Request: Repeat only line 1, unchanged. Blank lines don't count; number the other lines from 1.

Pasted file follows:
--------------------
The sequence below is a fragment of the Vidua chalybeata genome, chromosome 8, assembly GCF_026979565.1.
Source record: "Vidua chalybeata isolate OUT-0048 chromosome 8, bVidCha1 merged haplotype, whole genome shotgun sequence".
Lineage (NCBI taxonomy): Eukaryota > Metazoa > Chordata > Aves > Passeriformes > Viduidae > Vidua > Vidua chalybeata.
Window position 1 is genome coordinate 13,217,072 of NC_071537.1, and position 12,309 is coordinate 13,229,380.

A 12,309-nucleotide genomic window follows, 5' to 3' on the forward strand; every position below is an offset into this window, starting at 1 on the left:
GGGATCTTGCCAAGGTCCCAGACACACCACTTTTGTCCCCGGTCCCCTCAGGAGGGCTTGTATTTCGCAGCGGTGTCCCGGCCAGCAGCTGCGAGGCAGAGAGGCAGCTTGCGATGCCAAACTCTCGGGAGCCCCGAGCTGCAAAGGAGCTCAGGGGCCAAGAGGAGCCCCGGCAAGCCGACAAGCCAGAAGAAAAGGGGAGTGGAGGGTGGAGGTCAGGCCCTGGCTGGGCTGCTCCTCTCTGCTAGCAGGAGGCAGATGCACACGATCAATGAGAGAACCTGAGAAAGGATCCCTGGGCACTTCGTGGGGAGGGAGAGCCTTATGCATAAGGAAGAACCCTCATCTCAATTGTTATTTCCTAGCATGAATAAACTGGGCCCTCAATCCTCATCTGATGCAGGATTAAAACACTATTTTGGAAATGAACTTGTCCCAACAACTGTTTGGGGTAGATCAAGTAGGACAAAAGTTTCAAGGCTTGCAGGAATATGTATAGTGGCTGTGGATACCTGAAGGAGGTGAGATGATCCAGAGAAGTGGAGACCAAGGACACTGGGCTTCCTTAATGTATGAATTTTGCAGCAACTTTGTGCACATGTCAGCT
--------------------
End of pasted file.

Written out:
The sequence below is a fragment of the Vidua chalybeata genome, chromosome 8, assembly GCF_026979565.1.